A Van Winkle return to Davos and to real problems
By Rob Cox
The author is a Reuters Breakingviews columnist. The opinions expressed are his own.It was well past midnight in late January 2000 when an investment banking contact called my Davos hotel room to share the latest details on Vodafone’s hostile bid for Mannesmann. That was news, but the huge hostile takeover was no longer the largest deal in history. It had been displaced a few weeks earlier by the agreed merger of AOL and Time Warner. Such was the talk of the World Economic Forum. The great and the powerful had gathered together to celebrate the success of business and, especially, of finance.
Exuberance over technology and venture capital was almost limitless back in 2000, thanks to the seemingly limitless rise of the tech stocks. Dotcom startups were all the rage. When Japanese Internet mogul Masayoshi Son finished one panel, he was assailed by a gaggle of entrepreneurs waving business plans for him to peruse. In full disclosure, this columnist two weeks later signed up to establish the online financial commentary business that eventually became Reuters Breakingviews.
Coming back to this gathering 12 years later is a Rip Van Winklerian experience. The old world and its little worries look positively quaint. Back then, at what in retrospect proved to be the height of the Great Moderation, business was booming, the Nasdaq still had another 20 percent or so to climb, companies were merging like mad; everything looked rosy. President Bill Clinton parachuted in to give a victory lap. Even the demonstrations that took place against neoliberalism and world trade now look quaint. Defacing a McDonald’s is a far cry from overthrowing governments.
The economic moderation turned out to be built on financial excess. That AOL deal – hailed as visionary by all the delegates of 2000 – has become the poster child for foolish corporate finance. The Nasdaq is a third lower than 12 years ago (before adjusting for inflation). And the banks – what can I say? From triumph to tribulation.
The political world also looks much more treacherous. Geopolitics has not yielded to the irresistible forward march of free market capitalism, and peace no longer looks like something to be taken for granted. The 9/11 attacks spawned wars in Afghanistan and Iraq – the kinds of conflicts that in 2000 were supposed to be a thing of the past.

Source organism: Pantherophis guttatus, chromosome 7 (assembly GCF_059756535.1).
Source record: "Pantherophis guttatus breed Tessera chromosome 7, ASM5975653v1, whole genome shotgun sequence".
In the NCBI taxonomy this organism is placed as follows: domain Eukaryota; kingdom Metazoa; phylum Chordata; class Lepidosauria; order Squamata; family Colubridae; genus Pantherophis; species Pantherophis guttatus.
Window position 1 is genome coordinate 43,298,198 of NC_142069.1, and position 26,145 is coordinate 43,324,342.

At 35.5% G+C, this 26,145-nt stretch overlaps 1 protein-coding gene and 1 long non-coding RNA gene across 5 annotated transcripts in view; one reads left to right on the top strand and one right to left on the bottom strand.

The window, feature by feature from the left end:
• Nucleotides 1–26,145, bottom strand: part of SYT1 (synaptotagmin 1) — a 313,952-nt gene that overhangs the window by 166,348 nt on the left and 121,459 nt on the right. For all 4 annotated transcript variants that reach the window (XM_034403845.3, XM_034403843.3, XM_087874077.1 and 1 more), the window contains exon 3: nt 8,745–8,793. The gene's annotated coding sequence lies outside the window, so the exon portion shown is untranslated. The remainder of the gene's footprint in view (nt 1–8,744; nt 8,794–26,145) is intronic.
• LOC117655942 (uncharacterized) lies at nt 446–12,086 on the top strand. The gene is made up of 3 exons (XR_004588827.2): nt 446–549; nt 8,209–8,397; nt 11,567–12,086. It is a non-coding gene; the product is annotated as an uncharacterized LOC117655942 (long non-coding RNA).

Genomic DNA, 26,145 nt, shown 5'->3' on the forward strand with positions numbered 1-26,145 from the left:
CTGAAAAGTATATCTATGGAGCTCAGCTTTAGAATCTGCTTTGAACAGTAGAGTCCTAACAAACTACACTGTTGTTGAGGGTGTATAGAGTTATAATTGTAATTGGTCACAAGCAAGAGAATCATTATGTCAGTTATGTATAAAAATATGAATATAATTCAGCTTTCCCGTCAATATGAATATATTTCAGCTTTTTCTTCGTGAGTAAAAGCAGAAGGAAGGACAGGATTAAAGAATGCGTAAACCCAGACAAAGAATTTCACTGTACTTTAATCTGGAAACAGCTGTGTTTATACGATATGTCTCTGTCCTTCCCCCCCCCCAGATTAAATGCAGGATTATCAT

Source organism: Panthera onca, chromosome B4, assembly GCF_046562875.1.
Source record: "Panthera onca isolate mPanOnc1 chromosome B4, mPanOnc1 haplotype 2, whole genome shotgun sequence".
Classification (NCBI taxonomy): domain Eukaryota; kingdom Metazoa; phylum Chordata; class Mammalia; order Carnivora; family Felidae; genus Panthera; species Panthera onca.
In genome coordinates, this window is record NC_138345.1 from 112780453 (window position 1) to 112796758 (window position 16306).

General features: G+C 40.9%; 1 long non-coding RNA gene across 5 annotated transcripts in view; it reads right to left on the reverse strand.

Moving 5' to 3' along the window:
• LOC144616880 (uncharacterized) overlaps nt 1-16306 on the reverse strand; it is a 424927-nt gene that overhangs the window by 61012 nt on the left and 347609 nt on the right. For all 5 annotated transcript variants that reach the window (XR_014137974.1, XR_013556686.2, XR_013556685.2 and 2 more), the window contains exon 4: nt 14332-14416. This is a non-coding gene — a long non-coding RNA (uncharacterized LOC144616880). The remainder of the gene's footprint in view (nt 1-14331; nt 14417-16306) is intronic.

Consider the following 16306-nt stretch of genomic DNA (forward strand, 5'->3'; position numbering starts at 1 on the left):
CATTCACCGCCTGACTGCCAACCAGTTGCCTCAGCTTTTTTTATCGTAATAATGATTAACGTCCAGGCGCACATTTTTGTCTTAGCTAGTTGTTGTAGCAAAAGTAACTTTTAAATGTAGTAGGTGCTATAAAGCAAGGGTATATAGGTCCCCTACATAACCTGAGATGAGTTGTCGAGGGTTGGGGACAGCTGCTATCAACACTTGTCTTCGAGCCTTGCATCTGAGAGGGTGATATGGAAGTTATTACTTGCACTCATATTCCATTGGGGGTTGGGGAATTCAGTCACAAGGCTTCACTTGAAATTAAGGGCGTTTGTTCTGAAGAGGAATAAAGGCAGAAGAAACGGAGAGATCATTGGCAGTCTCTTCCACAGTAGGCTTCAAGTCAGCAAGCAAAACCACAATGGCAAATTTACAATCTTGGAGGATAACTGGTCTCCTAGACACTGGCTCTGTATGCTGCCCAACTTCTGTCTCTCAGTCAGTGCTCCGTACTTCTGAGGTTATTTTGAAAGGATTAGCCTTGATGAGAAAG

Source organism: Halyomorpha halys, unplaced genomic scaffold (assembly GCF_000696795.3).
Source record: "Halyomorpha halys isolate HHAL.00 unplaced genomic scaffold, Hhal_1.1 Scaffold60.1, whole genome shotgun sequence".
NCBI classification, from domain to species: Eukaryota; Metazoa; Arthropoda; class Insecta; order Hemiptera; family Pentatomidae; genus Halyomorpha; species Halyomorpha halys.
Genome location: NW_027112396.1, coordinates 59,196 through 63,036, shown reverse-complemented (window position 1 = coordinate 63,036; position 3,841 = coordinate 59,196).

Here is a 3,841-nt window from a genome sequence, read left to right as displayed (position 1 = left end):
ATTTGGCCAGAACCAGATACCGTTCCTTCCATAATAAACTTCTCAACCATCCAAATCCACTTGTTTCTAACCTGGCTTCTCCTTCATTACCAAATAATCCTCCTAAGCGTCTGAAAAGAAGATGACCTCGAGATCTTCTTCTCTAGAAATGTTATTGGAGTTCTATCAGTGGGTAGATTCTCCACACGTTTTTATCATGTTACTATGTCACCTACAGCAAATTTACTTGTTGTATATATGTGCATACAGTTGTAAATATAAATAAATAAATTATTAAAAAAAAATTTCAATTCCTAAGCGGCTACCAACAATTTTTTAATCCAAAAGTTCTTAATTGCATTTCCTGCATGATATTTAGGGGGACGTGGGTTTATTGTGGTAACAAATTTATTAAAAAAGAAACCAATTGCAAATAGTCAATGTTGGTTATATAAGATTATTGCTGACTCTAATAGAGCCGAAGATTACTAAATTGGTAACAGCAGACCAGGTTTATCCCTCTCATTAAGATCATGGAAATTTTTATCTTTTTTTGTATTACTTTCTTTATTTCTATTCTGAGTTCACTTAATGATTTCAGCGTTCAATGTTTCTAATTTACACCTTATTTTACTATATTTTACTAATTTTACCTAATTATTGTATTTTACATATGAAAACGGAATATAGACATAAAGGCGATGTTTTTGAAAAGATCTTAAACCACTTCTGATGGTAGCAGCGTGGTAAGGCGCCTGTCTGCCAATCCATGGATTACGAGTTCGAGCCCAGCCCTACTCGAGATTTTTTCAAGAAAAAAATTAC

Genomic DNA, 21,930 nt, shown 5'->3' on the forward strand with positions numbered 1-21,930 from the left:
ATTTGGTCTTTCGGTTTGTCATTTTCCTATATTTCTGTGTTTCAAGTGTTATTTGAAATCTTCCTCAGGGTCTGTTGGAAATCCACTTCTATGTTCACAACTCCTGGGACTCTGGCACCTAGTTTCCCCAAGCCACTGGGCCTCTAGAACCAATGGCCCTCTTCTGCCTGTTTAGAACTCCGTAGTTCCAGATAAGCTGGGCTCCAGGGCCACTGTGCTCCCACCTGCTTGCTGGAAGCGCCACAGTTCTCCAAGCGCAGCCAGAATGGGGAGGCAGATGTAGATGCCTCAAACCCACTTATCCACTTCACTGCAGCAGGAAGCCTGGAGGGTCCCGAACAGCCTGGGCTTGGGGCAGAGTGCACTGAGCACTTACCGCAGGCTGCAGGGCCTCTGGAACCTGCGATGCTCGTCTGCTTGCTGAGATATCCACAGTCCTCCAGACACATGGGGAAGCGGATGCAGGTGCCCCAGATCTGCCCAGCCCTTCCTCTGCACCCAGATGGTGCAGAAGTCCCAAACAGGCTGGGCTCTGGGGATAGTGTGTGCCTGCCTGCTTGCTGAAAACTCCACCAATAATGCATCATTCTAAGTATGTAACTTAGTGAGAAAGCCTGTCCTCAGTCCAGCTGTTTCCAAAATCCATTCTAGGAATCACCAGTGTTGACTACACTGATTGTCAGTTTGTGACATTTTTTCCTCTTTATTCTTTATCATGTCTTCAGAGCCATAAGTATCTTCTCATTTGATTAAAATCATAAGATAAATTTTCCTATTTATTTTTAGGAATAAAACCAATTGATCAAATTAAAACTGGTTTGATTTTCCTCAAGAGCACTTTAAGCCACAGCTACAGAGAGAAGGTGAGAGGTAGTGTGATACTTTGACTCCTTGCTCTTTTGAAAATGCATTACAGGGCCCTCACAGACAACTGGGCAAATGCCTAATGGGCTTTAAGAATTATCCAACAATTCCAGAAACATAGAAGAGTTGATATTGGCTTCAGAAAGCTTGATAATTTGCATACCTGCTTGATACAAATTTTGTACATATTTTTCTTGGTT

The World Economic Forum has changed with the times. The rise of the BRICs has brought greater diversity to the audience, which is a good thing. It has also brought many more people – so many, in fact, the organizers have expanded their caste system. There is now a dizzying number of different badges, each offering differing levels of access and status. It’s much easier to be here and still be excluded from the elite – much like the feeling of many of the world’s dispossessed.
The most striking difference, though, is in the increased complexity and severity of the questions confronting the collection of top business people, politicians, investors and academics. Europe’s sovereign debt crisis keeps trundling forward, bringing to the fore thorny challenges to sovereignty, the role of central banks and the solvency of nations. Instead of Clinton smiling from the podium, this year’s keynote address came from the troubled German Chancellor Angela Merkel, the leader with the most cards at the debt crisis table.
There are still scenes of the excess and celebrity that accompany a gathering including many of the superrich. Some members of the elite have lost out in the last few years, but there is still more than enough wealth at the top to provide good times. Still, the specter of nearly a quarter-billion people around the world without gainful employment keeps a lid on the festivities.
In retrospect, the tone of triumph was not merely unjustified – it was also harmful. Many of the seeds of the economic and financial crises that followed during the next decade were sown around that gathering. It would have been a struggle in 2000 to find any delegate arguing against the deregulation of the global financial services business. Then again, everything is easy to judge in hindsight – even for a Rip Van Winkle in the Swiss Alps.